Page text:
We will soon invite farmers to submit expressions of interest in taking part in the Sustainable Farming Incentive pilot.
Pilot payments will be made up of two parts: payment for land management actions, and a participation rate for the work and costs associated with taking part in learning activities. We plan to pay monthly in arrears from the date that agreements start.
In this post, I'll provide an overview.
Land management actions
Participants in the pilot (and the scheme itself) will be paid for land management actions that contribute towards a ‘standard’. These standards will help farmers to create greener landscapes, improve biodiversity and tackle climate change. More information on the standards and payment rates will be published very soon.
Completing the actions under the same standard will make a real, positive difference. Each standard has been developed based on evidence and practical experience of delivering environmental benefits.
In the first phase of piloting, participants will be able to select from eight standards to build their own agreements. As the pilot progresses, we’ll develop and introduce more standards.
Within each standard there will be three levels for participants to choose from Introductory, Intermediate and Advanced. Each level is more challenging and rewarding than the previous level, and will deliver greater environmental benefits. None of the standards will pay for things that are minimum expectations required by law.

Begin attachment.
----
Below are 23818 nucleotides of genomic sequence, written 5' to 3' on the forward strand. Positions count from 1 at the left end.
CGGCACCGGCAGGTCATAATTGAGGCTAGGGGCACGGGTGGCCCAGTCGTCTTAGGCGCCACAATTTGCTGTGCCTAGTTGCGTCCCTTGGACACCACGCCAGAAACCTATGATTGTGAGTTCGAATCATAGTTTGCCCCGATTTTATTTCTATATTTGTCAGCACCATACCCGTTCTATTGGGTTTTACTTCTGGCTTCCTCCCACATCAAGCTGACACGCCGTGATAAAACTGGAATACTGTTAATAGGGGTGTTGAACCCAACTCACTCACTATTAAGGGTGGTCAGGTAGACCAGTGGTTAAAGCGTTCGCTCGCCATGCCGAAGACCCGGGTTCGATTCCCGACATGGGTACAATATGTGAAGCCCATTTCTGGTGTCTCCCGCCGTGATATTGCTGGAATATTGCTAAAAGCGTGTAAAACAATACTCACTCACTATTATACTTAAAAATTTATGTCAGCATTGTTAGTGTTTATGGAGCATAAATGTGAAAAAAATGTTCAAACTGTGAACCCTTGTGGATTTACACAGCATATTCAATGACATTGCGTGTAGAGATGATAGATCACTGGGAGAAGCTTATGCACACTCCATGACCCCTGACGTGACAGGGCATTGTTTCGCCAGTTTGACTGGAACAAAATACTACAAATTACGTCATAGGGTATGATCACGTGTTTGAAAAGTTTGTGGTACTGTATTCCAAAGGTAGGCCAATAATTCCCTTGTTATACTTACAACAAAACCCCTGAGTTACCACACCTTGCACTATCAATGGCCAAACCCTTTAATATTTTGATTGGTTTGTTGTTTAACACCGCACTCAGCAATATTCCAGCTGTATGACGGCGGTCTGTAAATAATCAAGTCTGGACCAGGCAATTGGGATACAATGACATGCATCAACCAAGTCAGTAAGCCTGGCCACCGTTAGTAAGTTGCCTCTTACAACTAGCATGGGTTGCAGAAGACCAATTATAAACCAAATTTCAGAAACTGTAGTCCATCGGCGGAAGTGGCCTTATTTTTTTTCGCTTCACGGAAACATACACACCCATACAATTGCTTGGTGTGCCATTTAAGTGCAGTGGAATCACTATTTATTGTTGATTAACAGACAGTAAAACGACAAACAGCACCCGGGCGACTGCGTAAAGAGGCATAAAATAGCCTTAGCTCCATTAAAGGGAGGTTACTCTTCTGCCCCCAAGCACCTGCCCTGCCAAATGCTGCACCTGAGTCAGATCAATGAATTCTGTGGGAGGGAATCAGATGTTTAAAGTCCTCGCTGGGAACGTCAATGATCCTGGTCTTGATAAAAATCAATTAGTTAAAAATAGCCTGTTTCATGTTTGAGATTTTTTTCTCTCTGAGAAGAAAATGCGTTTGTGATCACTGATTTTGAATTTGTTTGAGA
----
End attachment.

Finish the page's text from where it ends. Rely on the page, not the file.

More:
Participants will be able to choose which standards they want to apply for and to which land parcels they want the standard to apply. You will also be able to pick a different level for each standard, to develop an agreement that works for your business.
Payment for land management actions
For the first phase of the pilot, land management action payment rates will be roughly the same as those under Countryside Stewardship. But that’s just a starting position. We’re developing payment rates for the launch of the Sustainable Farming Incentive scheme from 2022 in consultation with farmers and representative groups.
As our approach to scheme payments evolves, we’ll reflect that in pilot rates. Participants already in the pilot will not be unfairly disadvantaged compared to those who join later, and vice versa.
Pilot learning will involve a range of activities, including surveys, interviews, group meetings and workshops. We think those learning activities will involve, on average, around 15 hours per month. Through those activities, we’ll seek feedback on all elements of the pilot scheme to test and improve the future offer.
We’ll keep learning activities straightforward. We want to capture ideas and minimise bureaucracy.
In fact, we expect that most of the learning will involve ‘thinking while doing’. For example, you might be thinking about potential improvements to technical guidance, while planning or physically undertaking work.
Payment for learning activities
The pilot participation payment will be the same for each participant. That’s because the learning demands are the same for everyone.
We will publish the exact rates for land management action and the participation payment amount later this month, ahead of inviting expressions of interest in taking part in the pilot.